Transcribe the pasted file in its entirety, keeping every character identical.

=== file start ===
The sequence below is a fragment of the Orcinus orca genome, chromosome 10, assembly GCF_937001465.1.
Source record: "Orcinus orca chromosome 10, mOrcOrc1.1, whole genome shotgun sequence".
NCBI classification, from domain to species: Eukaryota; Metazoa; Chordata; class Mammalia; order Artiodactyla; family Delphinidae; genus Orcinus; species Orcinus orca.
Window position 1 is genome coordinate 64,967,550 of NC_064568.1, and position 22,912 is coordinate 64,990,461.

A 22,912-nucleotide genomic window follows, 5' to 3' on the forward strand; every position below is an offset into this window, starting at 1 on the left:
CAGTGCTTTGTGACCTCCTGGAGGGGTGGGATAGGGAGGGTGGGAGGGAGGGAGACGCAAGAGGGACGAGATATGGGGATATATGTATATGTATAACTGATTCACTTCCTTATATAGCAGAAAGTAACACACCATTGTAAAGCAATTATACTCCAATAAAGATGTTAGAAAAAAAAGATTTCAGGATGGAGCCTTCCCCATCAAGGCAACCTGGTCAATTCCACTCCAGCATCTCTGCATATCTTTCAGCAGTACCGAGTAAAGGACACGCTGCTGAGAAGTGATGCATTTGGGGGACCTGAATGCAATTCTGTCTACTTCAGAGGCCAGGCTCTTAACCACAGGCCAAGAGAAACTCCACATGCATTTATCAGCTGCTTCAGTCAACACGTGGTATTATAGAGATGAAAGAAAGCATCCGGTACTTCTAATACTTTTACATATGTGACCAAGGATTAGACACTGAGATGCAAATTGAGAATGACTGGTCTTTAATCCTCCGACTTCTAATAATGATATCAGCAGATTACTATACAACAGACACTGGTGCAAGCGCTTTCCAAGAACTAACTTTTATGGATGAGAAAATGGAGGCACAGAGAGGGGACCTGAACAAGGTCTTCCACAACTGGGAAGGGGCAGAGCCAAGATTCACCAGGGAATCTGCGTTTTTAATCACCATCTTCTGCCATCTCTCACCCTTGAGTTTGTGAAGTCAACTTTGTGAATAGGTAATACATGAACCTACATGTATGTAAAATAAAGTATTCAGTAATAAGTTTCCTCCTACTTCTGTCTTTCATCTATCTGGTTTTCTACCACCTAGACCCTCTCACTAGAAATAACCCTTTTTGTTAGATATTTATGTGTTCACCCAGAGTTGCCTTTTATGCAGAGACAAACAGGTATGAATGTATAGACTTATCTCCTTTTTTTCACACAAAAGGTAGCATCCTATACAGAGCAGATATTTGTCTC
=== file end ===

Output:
The sequence below is a fragment of the Orcinus orca genome, chromosome 10, assembly GCF_937001465.1.
Source record: "Orcinus orca chromosome 10, mOrcOrc1.1, whole genome shotgun sequence".
NCBI classification, from domain to species: Eukaryota; Metazoa; Chordata; class Mammalia; order Artiodactyla; family Delphinidae; genus Orcinus; species Orcinus orca.
Window position 1 is genome coordinate 64,967,550 of NC_064568.1, and position 22,912 is coordinate 64,990,461.

A 22,912-nucleotide genomic window follows, 5' to 3' on the forward strand; every position below is an offset into this window, starting at 1 on the left:
CAGTGCTTTGTGACCTCCTGGAGGGGTGGGATAGGGAGGGTGGGAGGGAGGGAGACGCAAGAGGGACGAGATATGGGGATATATGTATATGTATAACTGATTCACTTCCTTATATAGCAGAAAGTAACACACCATTGTAAAGCAATTATACTCCAATAAAGATGTTAGAAAAAAAAGATTTCAGGATGGAGCCTTCCCCATCAAGGCAACCTGGTCAATTCCACTCCAGCATCTCTGCATATCTTTCAGCAGTACCGAGTAAAGGACACGCTGCTGAGAAGTGATGCATTTGGGGGACCTGAATGCAATTCTGTCTACTTCAGAGGCCAGGCTCTTAACCACAGGCCAAGAGAAACTCCACATGCATTTATCAGCTGCTTCAGTCAACACGTGGTATTATAGAGATGAAAGAAAGCATCCGGTACTTCTAATACTTTTACATATGTGACCAAGGATTAGACACTGAGATGCAAATTGAGAATGACTGGTCTTTAATCCTCCGACTTCTAATAATGATATCAGCAGATTACTATACAACAGACACTGGTGCAAGCGCTTTCCAAGAACTAACTTTTATGGATGAGAAAATGGAGGCACAGAGAGGGGACCTGAACAAGGTCTTCCACAACTGGGAAGGGGCAGAGCCAAGATTCACCAGGGAATCTGCGTTTTTAATCACCATCTTCTGCCATCTCTCACCCTTGAGTTTGTGAAGTCAACTTTGTGAATAGGTAATACATGAACCTACATGTATGTAAAATAAAGTATTCAGTAATAAGTTTCCTCCTACTTCTGTCTTTCATCTATCTGGTTTTCTACCACCTAGACCCTCTCACTAGAAATAACCCTTTTTGTTAGATATTTATGTGTTCACCCAGAGTTGCCTTTTATGCAGAGACAAACAGGTATGAATGTATAGACTTATCTCCTTTTTTTCACACAAAAGGTAGCATCCTATACAGAGCAGATATTTGTCTC